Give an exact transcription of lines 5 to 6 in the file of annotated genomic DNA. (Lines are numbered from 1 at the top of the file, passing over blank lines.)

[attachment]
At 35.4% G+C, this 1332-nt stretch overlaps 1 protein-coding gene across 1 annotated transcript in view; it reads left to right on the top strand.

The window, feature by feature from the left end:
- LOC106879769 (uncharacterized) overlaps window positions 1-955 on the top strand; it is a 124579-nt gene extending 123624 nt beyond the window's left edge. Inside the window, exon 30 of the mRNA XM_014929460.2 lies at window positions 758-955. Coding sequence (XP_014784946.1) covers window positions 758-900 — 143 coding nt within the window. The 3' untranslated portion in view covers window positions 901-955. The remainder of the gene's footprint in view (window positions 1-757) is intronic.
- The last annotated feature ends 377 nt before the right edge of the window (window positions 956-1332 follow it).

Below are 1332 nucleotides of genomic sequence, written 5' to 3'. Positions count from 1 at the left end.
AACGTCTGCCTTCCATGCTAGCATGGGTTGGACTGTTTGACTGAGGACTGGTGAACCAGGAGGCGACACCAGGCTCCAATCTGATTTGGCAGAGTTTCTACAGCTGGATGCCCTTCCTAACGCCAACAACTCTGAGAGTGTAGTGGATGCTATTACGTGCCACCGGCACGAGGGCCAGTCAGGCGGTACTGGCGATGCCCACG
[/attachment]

Below are 1332 nucleotides of genomic sequence, written 5' to 3'. Positions count from 1 at the left end.
AACGTCTGCCTTCCATGCTAGCATGGGTTGGACTGTTTGACTGAGGACTGGTGAACCAGGAGGCGACACCAGGCTCCAATCTGATTTGGCAGAGTTTCTACAGCTGGATGCCCTTCCTAACGCCAACAACTCTGAGAGTGTAGTGGATGCTATTACGTGCCACCGGCACGAGGGCCAGTCAGGCGGTACTGGCGATGCCCACG